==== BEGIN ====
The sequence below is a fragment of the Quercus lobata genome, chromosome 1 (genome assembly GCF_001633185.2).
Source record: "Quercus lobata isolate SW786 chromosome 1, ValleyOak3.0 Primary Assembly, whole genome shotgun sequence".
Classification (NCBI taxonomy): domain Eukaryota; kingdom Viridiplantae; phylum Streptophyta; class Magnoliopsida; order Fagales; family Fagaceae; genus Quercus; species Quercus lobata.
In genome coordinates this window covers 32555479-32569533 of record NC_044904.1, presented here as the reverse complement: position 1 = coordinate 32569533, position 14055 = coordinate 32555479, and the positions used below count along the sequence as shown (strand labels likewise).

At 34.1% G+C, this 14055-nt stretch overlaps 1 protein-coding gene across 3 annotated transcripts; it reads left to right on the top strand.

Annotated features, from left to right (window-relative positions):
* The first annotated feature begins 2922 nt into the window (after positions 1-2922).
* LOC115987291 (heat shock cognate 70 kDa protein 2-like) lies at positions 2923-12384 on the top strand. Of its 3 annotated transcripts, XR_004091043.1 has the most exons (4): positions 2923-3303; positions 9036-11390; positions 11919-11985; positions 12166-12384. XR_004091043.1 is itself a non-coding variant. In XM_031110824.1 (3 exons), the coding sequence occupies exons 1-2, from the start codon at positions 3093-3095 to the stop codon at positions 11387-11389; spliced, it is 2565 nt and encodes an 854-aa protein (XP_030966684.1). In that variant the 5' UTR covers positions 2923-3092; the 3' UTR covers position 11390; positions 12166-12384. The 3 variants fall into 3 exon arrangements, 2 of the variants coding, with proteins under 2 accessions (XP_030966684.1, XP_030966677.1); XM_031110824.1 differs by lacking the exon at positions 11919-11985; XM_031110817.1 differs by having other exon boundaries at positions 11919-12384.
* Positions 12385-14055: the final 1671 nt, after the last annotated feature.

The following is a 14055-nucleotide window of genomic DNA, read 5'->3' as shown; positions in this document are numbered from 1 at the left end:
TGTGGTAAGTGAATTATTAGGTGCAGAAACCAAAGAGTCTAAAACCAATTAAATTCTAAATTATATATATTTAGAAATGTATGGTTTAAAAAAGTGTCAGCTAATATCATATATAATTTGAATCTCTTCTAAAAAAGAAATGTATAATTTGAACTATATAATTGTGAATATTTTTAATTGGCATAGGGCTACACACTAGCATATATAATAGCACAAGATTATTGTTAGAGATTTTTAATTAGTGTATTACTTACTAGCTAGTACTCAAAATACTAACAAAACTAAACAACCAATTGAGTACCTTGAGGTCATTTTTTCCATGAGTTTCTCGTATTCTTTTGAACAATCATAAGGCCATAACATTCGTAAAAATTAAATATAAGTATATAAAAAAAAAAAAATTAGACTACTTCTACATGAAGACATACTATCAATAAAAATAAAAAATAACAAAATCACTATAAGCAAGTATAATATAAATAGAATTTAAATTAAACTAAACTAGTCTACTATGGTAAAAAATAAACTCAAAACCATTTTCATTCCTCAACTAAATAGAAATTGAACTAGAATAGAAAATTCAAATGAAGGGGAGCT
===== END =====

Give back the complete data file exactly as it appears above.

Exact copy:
The sequence below is a fragment of the Quercus lobata genome, chromosome 1 (genome assembly GCF_001633185.2).
Source record: "Quercus lobata isolate SW786 chromosome 1, ValleyOak3.0 Primary Assembly, whole genome shotgun sequence".
Classification (NCBI taxonomy): domain Eukaryota; kingdom Viridiplantae; phylum Streptophyta; class Magnoliopsida; order Fagales; family Fagaceae; genus Quercus; species Quercus lobata.
In genome coordinates this window covers 32555479-32569533 of record NC_044904.1, presented here as the reverse complement: position 1 = coordinate 32569533, position 14055 = coordinate 32555479, and the positions used below count along the sequence as shown (strand labels likewise).

At 34.1% G+C, this 14055-nt stretch overlaps 1 protein-coding gene across 3 annotated transcripts; it reads left to right on the top strand.

Annotated features, from left to right (window-relative positions):
* The first annotated feature begins 2922 nt into the window (after positions 1-2922).
* LOC115987291 (heat shock cognate 70 kDa protein 2-like) lies at positions 2923-12384 on the top strand. Of its 3 annotated transcripts, XR_004091043.1 has the most exons (4): positions 2923-3303; positions 9036-11390; positions 11919-11985; positions 12166-12384. XR_004091043.1 is itself a non-coding variant. In XM_031110824.1 (3 exons), the coding sequence occupies exons 1-2, from the start codon at positions 3093-3095 to the stop codon at positions 11387-11389; spliced, it is 2565 nt and encodes an 854-aa protein (XP_030966684.1). In that variant the 5' UTR covers positions 2923-3092; the 3' UTR covers position 11390; positions 12166-12384. The 3 variants fall into 3 exon arrangements, 2 of the variants coding, with proteins under 2 accessions (XP_030966684.1, XP_030966677.1); XM_031110824.1 differs by lacking the exon at positions 11919-11985; XM_031110817.1 differs by having other exon boundaries at positions 11919-12384.
* Positions 12385-14055: the final 1671 nt, after the last annotated feature.

The following is a 14055-nucleotide window of genomic DNA, read 5'->3' as shown; positions in this document are numbered from 1 at the left end:
TGTGGTAAGTGAATTATTAGGTGCAGAAACCAAAGAGTCTAAAACCAATTAAATTCTAAATTATATATATTTAGAAATGTATGGTTTAAAAAAGTGTCAGCTAATATCATATATAATTTGAATCTCTTCTAAAAAAGAAATGTATAATTTGAACTATATAATTGTGAATATTTTTAATTGGCATAGGGCTACACACTAGCATATATAATAGCACAAGATTATTGTTAGAGATTTTTAATTAGTGTATTACTTACTAGCTAGTACTCAAAATACTAACAAAACTAAACAACCAATTGAGTACCTTGAGGTCATTTTTTCCATGAGTTTCTCGTATTCTTTTGAACAATCATAAGGCCATAACATTCGTAAAAATTAAATATAAGTATATAAAAAAAAAAAAATTAGACTACTTCTACATGAAGACATACTATCAATAAAAATAAAAAATAACAAAATCACTATAAGCAAGTATAATATAAATAGAATTTAAATTAAACTAAACTAGTCTACTATGGTAAAAAATAAACTCAAAACCATTTTCATTCCTCAACTAAATAGAAATTGAACTAGAATAGAAAATTCAAATGAAGGGGAGCT